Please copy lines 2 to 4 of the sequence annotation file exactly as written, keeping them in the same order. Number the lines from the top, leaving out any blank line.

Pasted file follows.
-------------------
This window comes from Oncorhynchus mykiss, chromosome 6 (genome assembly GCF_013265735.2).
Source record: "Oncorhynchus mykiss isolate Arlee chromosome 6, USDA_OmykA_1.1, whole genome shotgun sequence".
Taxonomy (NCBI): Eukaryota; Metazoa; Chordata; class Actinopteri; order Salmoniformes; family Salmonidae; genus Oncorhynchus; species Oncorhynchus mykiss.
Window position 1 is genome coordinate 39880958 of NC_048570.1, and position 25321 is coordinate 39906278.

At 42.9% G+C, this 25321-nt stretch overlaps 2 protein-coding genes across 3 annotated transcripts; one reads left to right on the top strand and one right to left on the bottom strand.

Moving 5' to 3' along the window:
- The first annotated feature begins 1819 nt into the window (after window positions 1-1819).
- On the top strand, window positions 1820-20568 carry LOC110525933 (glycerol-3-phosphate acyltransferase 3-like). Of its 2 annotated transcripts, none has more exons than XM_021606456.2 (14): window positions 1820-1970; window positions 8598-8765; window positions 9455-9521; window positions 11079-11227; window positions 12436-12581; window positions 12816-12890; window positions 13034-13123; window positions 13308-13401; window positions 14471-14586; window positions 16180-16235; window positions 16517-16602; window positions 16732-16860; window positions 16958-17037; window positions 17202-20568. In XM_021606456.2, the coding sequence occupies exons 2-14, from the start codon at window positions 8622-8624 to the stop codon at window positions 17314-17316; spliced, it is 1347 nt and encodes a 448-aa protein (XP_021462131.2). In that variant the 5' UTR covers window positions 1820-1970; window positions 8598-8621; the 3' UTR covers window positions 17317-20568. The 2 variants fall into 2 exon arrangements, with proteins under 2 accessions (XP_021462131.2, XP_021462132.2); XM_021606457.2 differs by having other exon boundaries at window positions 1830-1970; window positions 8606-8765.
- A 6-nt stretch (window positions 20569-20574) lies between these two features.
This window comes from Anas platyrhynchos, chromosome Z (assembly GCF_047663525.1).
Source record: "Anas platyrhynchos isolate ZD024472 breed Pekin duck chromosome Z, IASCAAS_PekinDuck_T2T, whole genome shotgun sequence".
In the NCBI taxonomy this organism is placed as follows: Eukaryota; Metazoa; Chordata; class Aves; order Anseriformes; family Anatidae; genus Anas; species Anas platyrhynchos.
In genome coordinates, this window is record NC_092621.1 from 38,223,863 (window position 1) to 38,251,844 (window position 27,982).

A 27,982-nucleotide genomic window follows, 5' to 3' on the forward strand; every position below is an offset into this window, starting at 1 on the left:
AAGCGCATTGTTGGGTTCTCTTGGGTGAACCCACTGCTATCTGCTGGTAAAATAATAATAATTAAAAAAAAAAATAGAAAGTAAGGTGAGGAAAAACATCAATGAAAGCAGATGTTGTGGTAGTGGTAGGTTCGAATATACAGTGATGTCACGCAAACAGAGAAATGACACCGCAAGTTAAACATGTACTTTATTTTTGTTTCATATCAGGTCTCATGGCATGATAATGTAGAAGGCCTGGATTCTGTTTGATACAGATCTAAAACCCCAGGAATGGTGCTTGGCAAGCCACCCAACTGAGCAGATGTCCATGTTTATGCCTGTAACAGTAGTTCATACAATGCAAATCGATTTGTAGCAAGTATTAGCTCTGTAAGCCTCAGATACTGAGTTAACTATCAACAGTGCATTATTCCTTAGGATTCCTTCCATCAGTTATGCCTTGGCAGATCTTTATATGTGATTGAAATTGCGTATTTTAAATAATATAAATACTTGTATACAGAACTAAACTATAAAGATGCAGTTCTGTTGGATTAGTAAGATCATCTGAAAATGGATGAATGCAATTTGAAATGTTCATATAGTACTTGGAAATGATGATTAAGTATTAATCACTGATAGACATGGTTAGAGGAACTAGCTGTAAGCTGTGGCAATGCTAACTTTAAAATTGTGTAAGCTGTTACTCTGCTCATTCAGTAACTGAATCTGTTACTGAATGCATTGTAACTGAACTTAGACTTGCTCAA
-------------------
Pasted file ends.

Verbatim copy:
Source record: "Oncorhynchus mykiss isolate Arlee chromosome 6, USDA_OmykA_1.1, whole genome shotgun sequence".
Taxonomy (NCBI): Eukaryota; Metazoa; Chordata; class Actinopteri; order Salmoniformes; family Salmonidae; genus Oncorhynchus; species Oncorhynchus mykiss.
Window position 1 is genome coordinate 39880958 of NC_048570.1, and position 25321 is coordinate 39906278.